"All the accused have been indicted in the United States. We will continue to work with the U.S. authorities to assist with the extradition proceedings," Wormald said.
The FBI's list of those arrested in Auckland includes another New Zealand resident, Bram van der Kolk (29), as well as two others mentioned in the U.S. indictement: Finn Batato (38) and Mathias Ortmann (40).
The charges levelled at Dotcom and others in the indictment include: Engaging in a racketeering conspiracy, conspiring to commit copyright infringement, conspiring to commit money laundering, and two substantive counts of criminal copyright infringement.
The FBI has issued a press release which claims that MegaUpload had generated more than $175 million in "criminal proceeds."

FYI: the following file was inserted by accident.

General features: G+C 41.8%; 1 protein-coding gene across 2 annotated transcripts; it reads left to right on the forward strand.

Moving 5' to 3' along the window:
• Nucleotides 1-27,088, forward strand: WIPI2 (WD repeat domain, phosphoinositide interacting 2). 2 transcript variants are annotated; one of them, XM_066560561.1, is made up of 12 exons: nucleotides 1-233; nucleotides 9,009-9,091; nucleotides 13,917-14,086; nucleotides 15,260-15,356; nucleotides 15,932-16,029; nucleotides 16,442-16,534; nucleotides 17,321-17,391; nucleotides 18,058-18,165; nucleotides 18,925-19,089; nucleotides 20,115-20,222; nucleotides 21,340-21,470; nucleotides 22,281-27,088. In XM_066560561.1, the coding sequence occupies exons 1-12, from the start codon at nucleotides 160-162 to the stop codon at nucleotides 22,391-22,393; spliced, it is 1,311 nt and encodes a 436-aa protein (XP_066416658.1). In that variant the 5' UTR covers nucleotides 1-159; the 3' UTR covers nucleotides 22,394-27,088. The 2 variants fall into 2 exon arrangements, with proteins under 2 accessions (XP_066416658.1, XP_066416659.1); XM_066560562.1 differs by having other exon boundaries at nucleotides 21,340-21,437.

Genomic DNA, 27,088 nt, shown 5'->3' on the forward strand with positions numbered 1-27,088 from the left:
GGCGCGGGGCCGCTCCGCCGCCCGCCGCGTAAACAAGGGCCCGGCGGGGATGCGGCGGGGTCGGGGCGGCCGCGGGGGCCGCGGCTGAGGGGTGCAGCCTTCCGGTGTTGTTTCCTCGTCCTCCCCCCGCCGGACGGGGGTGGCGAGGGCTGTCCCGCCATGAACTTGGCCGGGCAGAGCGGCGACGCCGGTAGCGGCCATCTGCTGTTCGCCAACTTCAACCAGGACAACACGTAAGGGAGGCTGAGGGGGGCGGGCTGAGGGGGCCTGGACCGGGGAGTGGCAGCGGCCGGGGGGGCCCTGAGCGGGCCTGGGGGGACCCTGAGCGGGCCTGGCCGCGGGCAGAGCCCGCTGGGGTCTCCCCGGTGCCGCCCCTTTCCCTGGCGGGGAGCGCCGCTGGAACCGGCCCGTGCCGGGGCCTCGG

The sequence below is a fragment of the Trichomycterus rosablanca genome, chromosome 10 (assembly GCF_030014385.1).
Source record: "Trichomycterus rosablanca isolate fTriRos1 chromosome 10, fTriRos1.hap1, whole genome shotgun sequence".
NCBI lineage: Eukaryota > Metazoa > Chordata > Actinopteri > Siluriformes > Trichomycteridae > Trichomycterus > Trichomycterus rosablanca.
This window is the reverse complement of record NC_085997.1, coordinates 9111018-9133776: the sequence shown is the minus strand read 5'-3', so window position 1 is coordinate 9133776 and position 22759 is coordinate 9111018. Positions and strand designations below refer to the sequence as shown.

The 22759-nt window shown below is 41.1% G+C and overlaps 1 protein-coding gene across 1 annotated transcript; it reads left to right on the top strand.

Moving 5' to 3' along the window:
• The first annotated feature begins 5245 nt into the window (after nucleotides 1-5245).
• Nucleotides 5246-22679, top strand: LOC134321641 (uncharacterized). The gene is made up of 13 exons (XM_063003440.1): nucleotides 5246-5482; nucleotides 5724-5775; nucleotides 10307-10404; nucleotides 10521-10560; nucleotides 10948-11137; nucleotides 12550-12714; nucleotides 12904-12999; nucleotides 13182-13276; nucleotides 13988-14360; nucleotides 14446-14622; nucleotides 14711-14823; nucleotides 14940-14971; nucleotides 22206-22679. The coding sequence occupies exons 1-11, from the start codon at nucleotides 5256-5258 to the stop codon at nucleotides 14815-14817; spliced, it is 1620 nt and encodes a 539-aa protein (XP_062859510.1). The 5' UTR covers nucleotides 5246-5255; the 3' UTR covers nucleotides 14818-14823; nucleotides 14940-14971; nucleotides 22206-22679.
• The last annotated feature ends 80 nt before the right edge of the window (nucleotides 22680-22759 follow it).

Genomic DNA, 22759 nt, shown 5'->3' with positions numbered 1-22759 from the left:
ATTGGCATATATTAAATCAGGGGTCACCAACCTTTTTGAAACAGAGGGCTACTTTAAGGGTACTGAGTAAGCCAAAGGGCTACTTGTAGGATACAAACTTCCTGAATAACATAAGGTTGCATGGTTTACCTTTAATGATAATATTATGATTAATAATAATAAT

(See Related: What MegaUpload's Demise Teaches about Cloud Storage)
The FBI said law enforcement had executed more than 20 search warrants in the U.S., New Zealand, and seven other countries, and seized more than $50 million in assets.
"This action is among the largest criminal copyright cases ever brought by the United States and directly targets the misuse of a public content storage and distribution site to commit and facilitate intellectual property crime," the statement said.
MegaUpload, MegaVideo, MegaLive and MegaPorn are all offline this morning, New Zealand time.
Shortly before the shutdown MegaUpload released a statement to say that "the vast majority of Mega's internet traffic is legitimate, and we are here to stay."
The statement also said the company was happy to work with "the content industry" on a solution.
Dotcom, who had his name legally changed from Schmitz, recently courted controversy when MegaUpload hired a bevy of celebrities to make a music video about the website. The video featured Will.i.am, Kim Kardashian, and Alicia Keys.
The video has received nearly 12 million views. Take a look:
The Universal Music Group had the video taken down from YouTube, despite having no claim to the content. It has since been reinstated.